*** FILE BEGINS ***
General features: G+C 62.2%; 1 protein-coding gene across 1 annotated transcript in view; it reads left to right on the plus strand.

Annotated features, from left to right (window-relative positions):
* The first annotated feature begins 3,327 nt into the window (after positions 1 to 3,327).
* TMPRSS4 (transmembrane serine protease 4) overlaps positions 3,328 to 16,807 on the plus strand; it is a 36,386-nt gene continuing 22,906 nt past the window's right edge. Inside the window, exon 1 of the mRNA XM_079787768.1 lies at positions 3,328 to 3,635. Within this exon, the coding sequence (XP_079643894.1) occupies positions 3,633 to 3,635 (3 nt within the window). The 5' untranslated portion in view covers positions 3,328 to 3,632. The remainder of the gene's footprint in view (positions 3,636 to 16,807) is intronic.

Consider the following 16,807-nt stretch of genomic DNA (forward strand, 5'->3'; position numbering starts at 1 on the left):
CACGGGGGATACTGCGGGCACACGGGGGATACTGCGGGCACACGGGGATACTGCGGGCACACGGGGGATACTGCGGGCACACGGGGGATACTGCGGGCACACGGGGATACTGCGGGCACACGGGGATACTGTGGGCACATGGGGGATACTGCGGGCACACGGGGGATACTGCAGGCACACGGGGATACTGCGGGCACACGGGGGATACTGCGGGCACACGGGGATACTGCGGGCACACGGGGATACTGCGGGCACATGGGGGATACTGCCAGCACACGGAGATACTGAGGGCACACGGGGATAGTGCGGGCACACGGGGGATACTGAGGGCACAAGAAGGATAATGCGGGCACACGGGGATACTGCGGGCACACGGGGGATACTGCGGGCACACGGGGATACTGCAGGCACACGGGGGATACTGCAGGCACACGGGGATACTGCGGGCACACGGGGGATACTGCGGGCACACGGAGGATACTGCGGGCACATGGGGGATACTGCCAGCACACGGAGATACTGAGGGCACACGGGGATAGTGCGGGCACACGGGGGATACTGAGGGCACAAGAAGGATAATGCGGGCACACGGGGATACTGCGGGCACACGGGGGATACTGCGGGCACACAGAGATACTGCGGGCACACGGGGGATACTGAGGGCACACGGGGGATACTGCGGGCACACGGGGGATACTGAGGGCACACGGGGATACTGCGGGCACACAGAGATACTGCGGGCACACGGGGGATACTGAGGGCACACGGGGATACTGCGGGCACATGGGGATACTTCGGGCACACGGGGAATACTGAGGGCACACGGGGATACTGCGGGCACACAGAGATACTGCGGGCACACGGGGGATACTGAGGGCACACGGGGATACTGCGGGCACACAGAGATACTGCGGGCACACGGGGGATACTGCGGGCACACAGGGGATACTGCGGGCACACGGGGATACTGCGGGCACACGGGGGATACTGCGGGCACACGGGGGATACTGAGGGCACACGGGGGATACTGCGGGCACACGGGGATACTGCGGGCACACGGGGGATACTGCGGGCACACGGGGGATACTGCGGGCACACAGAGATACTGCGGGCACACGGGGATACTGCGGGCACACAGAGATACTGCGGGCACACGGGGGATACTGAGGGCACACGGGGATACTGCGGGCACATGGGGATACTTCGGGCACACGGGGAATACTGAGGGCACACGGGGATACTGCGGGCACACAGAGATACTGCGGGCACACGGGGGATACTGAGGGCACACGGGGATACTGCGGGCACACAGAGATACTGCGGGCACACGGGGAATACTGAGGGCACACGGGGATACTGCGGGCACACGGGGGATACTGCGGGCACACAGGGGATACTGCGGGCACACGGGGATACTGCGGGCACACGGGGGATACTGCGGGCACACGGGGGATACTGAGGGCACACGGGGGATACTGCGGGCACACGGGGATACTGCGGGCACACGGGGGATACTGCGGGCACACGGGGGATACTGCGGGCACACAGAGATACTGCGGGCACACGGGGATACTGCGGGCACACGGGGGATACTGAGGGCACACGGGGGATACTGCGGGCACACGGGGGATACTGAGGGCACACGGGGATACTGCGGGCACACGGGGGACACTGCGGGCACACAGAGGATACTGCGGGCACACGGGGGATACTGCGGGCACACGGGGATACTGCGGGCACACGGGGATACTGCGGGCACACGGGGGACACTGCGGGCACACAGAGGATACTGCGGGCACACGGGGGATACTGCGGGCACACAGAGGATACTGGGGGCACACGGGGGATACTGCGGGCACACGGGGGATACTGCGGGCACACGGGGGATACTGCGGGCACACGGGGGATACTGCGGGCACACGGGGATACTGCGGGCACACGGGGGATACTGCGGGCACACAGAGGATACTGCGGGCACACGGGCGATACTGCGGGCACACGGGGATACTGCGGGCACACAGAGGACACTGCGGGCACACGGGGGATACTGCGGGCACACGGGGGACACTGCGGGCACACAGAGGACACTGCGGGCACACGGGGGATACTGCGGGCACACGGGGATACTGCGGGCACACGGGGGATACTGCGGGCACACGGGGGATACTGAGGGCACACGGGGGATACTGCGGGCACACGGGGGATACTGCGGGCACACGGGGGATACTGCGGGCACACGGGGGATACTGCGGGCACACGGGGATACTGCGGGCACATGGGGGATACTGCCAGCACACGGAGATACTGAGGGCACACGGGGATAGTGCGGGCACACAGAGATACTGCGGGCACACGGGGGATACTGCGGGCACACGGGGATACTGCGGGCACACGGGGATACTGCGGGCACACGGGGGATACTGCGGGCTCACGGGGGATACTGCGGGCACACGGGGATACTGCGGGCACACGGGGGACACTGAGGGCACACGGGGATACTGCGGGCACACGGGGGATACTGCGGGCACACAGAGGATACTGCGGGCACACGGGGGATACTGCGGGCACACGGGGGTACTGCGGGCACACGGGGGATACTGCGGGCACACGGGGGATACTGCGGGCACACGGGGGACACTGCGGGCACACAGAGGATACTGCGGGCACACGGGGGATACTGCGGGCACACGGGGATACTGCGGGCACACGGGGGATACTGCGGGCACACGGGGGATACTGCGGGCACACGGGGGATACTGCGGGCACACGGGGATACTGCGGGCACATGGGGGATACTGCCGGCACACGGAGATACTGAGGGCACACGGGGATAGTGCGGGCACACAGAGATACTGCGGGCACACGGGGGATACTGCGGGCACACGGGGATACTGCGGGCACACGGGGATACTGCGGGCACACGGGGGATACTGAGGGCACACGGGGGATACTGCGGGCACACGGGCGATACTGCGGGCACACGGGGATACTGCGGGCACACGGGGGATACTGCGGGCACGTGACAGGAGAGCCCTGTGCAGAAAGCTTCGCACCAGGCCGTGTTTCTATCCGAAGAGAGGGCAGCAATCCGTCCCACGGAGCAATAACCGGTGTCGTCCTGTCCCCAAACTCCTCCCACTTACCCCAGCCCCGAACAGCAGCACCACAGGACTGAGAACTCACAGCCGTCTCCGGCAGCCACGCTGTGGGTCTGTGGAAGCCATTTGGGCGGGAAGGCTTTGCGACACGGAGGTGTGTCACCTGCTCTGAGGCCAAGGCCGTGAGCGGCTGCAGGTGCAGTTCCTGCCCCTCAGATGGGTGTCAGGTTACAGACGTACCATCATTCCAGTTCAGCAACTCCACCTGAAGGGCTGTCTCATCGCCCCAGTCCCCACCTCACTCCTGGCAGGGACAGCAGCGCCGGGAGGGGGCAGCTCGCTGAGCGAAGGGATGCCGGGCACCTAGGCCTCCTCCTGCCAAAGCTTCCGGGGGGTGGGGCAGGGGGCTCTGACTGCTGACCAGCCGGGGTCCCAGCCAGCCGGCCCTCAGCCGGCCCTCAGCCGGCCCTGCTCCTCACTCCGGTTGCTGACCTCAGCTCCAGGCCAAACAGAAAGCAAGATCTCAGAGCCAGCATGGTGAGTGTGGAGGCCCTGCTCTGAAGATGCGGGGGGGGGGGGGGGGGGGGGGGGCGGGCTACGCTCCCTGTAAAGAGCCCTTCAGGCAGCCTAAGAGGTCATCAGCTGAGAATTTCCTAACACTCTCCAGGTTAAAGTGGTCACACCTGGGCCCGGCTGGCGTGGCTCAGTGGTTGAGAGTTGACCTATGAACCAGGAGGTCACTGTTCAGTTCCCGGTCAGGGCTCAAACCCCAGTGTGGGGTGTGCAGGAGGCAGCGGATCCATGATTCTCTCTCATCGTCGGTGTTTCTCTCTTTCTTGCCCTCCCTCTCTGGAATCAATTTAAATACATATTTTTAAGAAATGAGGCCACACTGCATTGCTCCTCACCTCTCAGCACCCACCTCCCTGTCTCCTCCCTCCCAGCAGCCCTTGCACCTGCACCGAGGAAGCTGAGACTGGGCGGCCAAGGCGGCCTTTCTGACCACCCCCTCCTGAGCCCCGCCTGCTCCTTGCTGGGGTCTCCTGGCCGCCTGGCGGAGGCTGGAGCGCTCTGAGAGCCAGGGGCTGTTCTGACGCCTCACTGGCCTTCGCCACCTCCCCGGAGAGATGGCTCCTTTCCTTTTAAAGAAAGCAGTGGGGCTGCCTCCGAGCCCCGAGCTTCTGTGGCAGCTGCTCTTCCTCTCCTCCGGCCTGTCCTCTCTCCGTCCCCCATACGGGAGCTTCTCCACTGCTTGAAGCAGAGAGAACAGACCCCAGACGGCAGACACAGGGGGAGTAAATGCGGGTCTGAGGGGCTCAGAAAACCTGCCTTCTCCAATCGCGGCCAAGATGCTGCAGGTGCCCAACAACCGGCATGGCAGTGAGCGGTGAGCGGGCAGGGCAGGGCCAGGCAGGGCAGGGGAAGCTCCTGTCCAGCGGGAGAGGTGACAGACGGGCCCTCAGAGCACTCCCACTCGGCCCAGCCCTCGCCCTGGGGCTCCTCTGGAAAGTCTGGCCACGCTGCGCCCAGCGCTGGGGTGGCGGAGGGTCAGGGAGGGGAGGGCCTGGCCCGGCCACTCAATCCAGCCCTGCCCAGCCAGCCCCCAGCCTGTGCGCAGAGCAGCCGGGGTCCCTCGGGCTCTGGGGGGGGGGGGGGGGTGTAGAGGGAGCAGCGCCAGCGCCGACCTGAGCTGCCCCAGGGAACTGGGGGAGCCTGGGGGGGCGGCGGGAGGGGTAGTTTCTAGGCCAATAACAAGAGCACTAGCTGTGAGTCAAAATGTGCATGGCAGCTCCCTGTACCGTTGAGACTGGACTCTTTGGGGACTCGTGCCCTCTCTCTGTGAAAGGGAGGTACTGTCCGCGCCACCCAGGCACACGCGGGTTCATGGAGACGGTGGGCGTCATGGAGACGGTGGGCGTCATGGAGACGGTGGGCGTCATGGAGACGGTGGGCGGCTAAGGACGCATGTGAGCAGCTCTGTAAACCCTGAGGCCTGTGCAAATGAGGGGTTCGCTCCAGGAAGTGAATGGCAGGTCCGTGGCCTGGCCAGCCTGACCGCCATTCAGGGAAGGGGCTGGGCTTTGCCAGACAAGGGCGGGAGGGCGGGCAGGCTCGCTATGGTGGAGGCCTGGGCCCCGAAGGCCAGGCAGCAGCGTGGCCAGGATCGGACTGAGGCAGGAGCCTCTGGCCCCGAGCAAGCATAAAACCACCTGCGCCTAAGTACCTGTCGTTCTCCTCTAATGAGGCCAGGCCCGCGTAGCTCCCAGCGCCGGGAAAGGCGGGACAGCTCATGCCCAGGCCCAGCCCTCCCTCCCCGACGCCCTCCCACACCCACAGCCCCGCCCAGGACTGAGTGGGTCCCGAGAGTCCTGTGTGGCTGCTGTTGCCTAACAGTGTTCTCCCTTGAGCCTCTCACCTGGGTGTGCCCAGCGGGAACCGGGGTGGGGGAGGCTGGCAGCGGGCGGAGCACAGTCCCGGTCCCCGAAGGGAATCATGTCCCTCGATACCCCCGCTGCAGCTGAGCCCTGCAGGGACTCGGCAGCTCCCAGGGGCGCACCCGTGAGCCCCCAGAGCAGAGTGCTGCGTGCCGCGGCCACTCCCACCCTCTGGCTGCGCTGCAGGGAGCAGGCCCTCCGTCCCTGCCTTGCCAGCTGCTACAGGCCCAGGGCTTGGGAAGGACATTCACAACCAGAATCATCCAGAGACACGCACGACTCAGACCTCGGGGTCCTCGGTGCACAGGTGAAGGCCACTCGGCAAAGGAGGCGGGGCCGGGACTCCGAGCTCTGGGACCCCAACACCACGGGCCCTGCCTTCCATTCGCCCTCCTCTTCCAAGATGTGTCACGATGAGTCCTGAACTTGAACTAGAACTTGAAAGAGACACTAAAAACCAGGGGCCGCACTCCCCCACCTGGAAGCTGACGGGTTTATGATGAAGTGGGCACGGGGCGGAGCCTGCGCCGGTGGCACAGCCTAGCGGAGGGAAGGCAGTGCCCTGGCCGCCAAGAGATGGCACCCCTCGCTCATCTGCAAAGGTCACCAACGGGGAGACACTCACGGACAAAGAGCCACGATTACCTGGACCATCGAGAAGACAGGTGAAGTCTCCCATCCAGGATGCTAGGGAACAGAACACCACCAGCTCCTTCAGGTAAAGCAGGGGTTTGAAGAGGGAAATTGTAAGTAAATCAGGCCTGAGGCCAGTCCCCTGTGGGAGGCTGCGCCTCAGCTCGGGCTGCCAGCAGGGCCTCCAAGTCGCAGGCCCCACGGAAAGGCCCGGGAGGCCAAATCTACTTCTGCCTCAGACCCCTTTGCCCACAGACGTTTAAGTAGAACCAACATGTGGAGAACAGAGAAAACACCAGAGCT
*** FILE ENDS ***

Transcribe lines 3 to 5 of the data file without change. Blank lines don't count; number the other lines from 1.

* The first annotated feature begins 3,327 nt into the window (after positions 1 to 3,327).
* TMPRSS4 (transmembrane serine protease 4) overlaps positions 3,328 to 16,807 on the plus strand; it is a 36,386-nt gene continuing 22,906 nt past the window's right edge. Inside the window, exon 1 of the mRNA XM_079787768.1 lies at positions 3,328 to 3,635. Within this exon, the coding sequence (XP_079643894.1) occupies positions 3,633 to 3,635 (3 nt within the window). The 5' untranslated portion in view covers positions 3,328 to 3,632. The remainder of the gene's footprint in view (positions 3,636 to 16,807) is intronic.

Consider the following 16,807-nt stretch of genomic DNA (forward strand, 5'->3'; position numbering starts at 1 on the left):